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Reading through “Guided Compositions” for secondary School. Heading of composition is “Describe a time when you experienced your first success”. First sentence is as below.

some say success is sweet but mine was bitter sweet.

I tried to google search, I can see only bittersweet, can not find “bitter sweet”(with space in between)

Collins Dictionary

bittersweet (adj): If you describe an experience as bittersweet, you mean that it has some happy aspects and some sad ones.

Macmillan Dictionary

bitter-sweet (adj): involving or causing feelings of happiness and sadness at the same time

Is there any difference among “bitter sweet”? or bittersweet? or bitter-sweet?

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  • Source please!! When quoting any text always tell us the source of the quote, even a short one like this. Have you used a dictionary? Which one? – James K May 9 at 6:12
  • @James K, updated. However I google searched “bitter sweet”, but could not find. And i searched bitter alone and could not “bitter sweet” inside – Rachayita May 9 at 6:36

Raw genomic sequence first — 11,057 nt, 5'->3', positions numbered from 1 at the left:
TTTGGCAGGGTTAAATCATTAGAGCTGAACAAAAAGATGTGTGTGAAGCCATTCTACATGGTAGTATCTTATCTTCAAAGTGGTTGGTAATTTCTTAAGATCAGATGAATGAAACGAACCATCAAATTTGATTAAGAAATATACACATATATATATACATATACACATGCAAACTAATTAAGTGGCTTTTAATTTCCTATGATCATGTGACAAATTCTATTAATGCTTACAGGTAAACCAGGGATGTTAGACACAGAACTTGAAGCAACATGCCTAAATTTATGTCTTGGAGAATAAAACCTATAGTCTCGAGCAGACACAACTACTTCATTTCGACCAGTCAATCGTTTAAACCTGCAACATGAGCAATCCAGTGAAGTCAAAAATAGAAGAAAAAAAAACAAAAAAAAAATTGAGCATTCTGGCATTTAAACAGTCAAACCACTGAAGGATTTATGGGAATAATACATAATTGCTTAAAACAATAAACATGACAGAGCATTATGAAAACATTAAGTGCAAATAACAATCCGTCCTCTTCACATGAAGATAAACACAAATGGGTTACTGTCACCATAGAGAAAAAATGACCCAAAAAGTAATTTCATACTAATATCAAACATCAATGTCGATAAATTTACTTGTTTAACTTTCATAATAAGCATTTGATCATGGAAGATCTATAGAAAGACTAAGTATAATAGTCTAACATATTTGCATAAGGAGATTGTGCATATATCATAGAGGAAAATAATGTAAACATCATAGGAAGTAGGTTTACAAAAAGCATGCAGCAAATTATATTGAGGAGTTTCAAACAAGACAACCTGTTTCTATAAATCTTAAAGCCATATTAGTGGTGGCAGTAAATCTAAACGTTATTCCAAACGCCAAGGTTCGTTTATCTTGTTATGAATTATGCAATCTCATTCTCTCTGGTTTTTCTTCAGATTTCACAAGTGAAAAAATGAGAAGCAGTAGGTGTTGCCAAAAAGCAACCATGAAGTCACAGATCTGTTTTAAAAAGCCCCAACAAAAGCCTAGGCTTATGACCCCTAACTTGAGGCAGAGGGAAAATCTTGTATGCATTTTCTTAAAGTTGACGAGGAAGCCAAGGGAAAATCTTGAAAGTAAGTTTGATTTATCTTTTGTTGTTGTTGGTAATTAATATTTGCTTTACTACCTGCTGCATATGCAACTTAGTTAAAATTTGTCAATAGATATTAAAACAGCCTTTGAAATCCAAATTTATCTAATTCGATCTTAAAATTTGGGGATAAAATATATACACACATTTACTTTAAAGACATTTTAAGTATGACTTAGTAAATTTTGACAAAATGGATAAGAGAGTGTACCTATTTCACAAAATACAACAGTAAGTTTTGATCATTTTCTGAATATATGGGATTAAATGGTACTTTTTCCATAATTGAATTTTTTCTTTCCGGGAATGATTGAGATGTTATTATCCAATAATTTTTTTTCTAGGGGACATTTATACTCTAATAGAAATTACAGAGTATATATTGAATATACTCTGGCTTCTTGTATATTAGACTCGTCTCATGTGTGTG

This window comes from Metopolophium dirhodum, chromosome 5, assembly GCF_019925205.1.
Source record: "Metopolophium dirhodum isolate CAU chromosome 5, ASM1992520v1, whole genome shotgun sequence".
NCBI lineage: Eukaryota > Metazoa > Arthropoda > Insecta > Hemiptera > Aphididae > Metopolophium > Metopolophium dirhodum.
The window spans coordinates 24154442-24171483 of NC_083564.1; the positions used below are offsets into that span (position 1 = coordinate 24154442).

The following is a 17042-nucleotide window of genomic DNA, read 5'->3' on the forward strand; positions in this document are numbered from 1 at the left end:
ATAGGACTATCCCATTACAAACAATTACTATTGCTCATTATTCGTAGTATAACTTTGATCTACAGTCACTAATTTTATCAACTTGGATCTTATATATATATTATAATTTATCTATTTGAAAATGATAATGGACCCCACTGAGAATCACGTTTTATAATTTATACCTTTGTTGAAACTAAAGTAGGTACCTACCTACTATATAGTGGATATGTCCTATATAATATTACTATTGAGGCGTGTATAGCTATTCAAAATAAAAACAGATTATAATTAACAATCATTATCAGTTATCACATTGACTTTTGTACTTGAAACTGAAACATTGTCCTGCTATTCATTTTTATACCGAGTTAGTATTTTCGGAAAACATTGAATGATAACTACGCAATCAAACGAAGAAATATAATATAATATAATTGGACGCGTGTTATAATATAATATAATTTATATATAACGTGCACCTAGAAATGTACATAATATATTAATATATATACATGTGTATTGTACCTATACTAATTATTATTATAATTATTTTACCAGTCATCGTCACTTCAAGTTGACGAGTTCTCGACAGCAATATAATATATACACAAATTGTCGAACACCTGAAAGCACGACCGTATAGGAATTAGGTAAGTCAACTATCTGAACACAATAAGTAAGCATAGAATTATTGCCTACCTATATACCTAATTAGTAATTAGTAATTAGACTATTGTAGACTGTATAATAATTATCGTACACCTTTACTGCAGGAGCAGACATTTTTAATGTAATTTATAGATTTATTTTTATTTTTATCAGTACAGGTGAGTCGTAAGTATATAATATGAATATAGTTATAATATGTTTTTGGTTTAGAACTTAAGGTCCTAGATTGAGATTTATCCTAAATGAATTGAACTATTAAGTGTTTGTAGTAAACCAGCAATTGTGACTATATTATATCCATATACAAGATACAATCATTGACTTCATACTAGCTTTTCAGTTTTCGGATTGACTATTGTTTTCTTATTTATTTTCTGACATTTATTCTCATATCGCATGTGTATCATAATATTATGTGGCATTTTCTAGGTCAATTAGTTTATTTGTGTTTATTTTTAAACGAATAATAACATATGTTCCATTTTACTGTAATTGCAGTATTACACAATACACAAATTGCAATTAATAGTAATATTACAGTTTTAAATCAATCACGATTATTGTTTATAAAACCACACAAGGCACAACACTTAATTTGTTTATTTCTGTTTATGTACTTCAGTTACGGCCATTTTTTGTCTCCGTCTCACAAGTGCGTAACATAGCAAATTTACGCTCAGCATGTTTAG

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Both are used. But in modern texts "bittersweet" is more common.

The word "bittersweet" is a compound adjective. It was formed by combining the words "bitter" and "sweet". Usually, when compound words form, they are initially spelt as two words with a space. Later, as the compound meaning becomes stronger, the space is naturally replaced by a hyphen and later omitted completely.

So if you mean something that has some happy and some sad aspects you would normally write "bittersweet". But you should expect to see some variation and "bitter-sweet" and "bitter sweet" are variants.

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